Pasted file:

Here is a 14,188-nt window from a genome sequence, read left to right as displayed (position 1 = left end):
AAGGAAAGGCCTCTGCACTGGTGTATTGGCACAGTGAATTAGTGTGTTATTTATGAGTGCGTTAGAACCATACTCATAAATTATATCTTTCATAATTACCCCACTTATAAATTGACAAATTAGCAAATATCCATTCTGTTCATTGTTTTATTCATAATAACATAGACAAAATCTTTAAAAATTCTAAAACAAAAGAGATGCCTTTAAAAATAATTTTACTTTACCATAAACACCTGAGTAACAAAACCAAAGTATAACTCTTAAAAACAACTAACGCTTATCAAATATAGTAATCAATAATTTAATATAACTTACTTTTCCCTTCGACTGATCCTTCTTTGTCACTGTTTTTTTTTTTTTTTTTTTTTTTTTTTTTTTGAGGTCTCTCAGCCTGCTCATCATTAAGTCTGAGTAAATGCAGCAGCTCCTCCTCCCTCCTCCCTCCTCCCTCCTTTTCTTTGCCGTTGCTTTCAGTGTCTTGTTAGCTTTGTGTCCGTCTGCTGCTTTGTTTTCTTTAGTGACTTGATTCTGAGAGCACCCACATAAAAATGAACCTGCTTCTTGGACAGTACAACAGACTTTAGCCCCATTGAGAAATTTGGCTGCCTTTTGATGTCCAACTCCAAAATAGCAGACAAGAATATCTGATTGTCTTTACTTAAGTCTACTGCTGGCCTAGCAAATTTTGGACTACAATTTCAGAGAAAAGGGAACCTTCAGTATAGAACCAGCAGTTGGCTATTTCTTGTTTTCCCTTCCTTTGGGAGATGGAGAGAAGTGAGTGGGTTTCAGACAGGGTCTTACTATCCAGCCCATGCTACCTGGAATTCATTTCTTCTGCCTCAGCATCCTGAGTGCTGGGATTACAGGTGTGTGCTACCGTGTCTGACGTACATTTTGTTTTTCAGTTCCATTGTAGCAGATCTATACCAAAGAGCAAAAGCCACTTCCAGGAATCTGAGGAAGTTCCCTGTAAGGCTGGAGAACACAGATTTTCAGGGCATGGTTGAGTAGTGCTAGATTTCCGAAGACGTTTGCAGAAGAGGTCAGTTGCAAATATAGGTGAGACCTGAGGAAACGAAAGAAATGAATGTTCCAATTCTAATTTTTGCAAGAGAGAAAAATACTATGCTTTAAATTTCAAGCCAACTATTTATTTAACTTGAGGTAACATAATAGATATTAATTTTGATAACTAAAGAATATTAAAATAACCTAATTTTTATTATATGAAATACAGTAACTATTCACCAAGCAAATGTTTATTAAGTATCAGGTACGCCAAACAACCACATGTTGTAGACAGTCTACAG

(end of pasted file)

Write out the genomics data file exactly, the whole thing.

Here is a 14,188-nt window from a genome sequence, read left to right as displayed (position 1 = left end):
AAGGAAAGGCCTCTGCACTGGTGTATTGGCACAGTGAATTAGTGTGTTATTTATGAGTGCGTTAGAACCATACTCATAAATTATATCTTTCATAATTACCCCACTTATAAATTGACAAATTAGCAAATATCCATTCTGTTCATTGTTTTATTCATAATAACATAGACAAAATCTTTAAAAATTCTAAAACAAAAGAGATGCCTTTAAAAATAATTTTACTTTACCATAAACACCTGAGTAACAAAACCAAAGTATAACTCTTAAAAACAACTAACGCTTATCAAATATAGTAATCAATAATTTAATATAACTTACTTTTCCCTTCGACTGATCCTTCTTTGTCACTGTTTTTTTTTTTTTTTTTTTTTTTTTTTTTTTGAGGTCTCTCAGCCTGCTCATCATTAAGTCTGAGTAAATGCAGCAGCTCCTCCTCCCTCCTCCCTCCTCCCTCCTTTTCTTTGCCGTTGCTTTCAGTGTCTTGTTAGCTTTGTGTCCGTCTGCTGCTTTGTTTTCTTTAGTGACTTGATTCTGAGAGCACCCACATAAAAATGAACCTGCTTCTTGGACAGTACAACAGACTTTAGCCCCATTGAGAAATTTGGCTGCCTTTTGATGTCCAACTCCAAAATAGCAGACAAGAATATCTGATTGTCTTTACTTAAGTCTACTGCTGGCCTAGCAAATTTTGGACTACAATTTCAGAGAAAAGGGAACCTTCAGTATAGAACCAGCAGTTGGCTATTTCTTGTTTTCCCTTCCTTTGGGAGATGGAGAGAAGTGAGTGGGTTTCAGACAGGGTCTTACTATCCAGCCCATGCTACCTGGAATTCATTTCTTCTGCCTCAGCATCCTGAGTGCTGGGATTACAGGTGTGTGCTACCGTGTCTGACGTACATTTTGTTTTTCAGTTCCATTGTAGCAGATCTATACCAAAGAGCAAAAGCCACTTCCAGGAATCTGAGGAAGTTCCCTGTAAGGCTGGAGAACACAGATTTTCAGGGCATGGTTGAGTAGTGCTAGATTTCCGAAGACGTTTGCAGAAGAGGTCAGTTGCAAATATAGGTGAGACCTGAGGAAACGAAAGAAATGAATGTTCCAATTCTAATTTTTGCAAGAGAGAAAAATACTATGCTTTAAATTTCAAGCCAACTATTTATTTAACTTGAGGTAACATAATAGATATTAATTTTGATAACTAAAGAATATTAAAATAACCTAATTTTTATTATATGAAATACAGTAACTATTCACCAAGCAAATGTTTATTAAGTATCAGGTACGCCAAACAACCACATGTTGTAGACAGTCTACAG